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Author Topic: Trial of peat-free composts  (Read 12040 times)

Maggi Young

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Re: Trial of peat-free composts
« Reply #15 on: August 04, 2020, 04:11:06 PM »
Posting  this  on behalf  of  Neil Huntley of  Hartside  Nursery:

  An earlier post had mentioned us under our "Plants with Altitude" banner as using Dalefoots peat free compost for our plants as well as reference to the Maclennans using it for their Snowdrop collection.
We have now been using the Dalefoot Compost for at least 3 whole seasons - it is actually longer now, but we started using it with some other compost mixed in as well - we are very happy with the compost we get from Dalefoot which is made out of Sheeps Wool and Bracken - and very happy with the quality of the plants we are offering - and most importantly from the feed back we receive - happy with the subsequent growth and establishment of the plants in our customers gardens. We do mix some Melcourt Potting Bark and Horticultural Grit to the compost for our plants.
I know several other Nurseries who use the Dalefoot Composts and other well known Nurseries who use the Melcourt Peat Free Composts and get good results, so whilst I cannot comment on every manufacturers peat free composts I cannot agree with David Nicholsons generalisation that "the quality of most peat-free compost is abysmal", there are plenty plants being offered by Nurseries which are grown in peat free products with very good results. The shame is that not many Nurseries are as open as they could be about what growing medium they use. We cannot claim we are completely Peat Free as some of the "plugs" we get in - not a lot, and mainly things that are micropropagated for us as they are very slow to propagate by conventional means - or they are new and we are trying to bulk them up quickly - or they are things we wish to be able to sell to our customers that are protected by PBR's - some of these things are grown in peat plugs, so some plants we sell have a small plug of peat based compost in the middle!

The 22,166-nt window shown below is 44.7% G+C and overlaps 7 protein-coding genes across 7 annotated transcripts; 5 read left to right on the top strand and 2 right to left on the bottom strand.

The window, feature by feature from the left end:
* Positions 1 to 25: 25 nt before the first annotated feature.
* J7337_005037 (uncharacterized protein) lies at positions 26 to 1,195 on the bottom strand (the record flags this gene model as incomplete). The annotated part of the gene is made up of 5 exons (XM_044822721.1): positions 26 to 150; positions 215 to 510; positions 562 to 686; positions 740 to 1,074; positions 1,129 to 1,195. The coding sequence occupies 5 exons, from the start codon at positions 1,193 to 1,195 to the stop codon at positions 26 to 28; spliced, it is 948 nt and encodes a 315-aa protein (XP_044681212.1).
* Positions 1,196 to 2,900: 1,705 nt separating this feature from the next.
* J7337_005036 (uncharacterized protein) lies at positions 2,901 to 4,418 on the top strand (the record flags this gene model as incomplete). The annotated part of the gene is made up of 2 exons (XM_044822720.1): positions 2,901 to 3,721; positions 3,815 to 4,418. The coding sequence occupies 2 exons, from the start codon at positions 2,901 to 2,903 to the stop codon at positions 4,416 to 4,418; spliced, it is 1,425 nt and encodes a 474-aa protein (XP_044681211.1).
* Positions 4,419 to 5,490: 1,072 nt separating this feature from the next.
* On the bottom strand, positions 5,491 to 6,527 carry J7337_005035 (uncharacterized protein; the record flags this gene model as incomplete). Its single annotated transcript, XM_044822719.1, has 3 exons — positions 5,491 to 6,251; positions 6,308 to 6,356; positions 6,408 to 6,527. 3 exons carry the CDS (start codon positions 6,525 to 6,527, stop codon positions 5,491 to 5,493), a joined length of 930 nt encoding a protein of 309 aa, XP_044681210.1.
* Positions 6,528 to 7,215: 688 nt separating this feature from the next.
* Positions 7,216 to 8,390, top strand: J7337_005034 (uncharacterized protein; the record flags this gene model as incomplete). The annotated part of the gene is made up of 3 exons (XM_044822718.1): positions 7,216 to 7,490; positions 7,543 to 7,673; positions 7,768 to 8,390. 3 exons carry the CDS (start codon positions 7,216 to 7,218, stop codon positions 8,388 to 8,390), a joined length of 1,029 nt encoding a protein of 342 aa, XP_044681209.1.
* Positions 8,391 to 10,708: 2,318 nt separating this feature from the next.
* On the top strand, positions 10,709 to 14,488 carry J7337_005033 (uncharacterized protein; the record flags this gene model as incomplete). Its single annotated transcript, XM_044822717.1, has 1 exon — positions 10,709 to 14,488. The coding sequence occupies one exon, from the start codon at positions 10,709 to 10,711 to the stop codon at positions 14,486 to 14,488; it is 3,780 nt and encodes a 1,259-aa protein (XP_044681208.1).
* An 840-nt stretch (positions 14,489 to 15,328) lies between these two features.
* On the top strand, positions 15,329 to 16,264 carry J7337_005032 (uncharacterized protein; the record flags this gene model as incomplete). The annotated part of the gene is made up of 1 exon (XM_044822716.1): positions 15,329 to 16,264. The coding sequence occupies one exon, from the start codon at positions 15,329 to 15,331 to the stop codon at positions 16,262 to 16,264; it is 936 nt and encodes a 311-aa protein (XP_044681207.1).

I hope the above may be of some interest to people looking for a peat free compost in which to grow their Alpines.

Kind Regards, Neil

Neil Huntley
01434 381372
www.plantswithaltitude.co.uk
Hartside Nursery Garden
Alston
Cumbria
CA9 3BL

   
Margaret Young in Aberdeen, North East Scotland Zone 7 -ish!

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ian mcdonald

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Re: Trial of peat-free composts
« Reply #16 on: August 05, 2020, 03:49:34 PM »
The UK Government has agreed that the use of peat in composts should not be allowed for home growers after 2020 and commercial growers after 2030.

Paul Cumbleton

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Re: Trial of peat-free composts
« Reply #17 on: August 05, 2020, 05:08:58 PM »
Hi Ian,

Unfortunately these dates were only a target and the phasing out only voluntary. A visit to any garden centre shows how far we still have to go to achieve this. The government has so far shied away from actually banning the use of peat in composts and as far as I have been able to find out, their current position is still only that they remain "committed" to achieving the cessation of peat usage but with no actual plan as to how they intend to get there.

Despite an increase in interest from the public in going peat free, a large number still buy peat products. My guess is that this has partly to due with pricing but also that many - as Graeme describes below - continue to have bad experiences with poor quality, lack of consistency and sometimes herbicide contamination. I keep coming across statements from respected organisations exhorting gardeners to switch to peat free composts saying that the quality and consistency has improved enormously - see for just one example https://botanicgarden.wales/peat-free/ - but rarely do they present any evidence for this. Undoubtedly there are some good peat-free composts out there (I have only really tried Sylvagrow to any extent and found it consistent and reliable so far) but bad experiences related by growers are still all too easy to find. It seems the industry still has work to do to deal with these issues and even more work to do to convince us growers that these problems have been solved.

Paul
Paul Cumbleton, Somerton, Somerset, U.K. Zone 8b (U.S. system plant hardiness zone)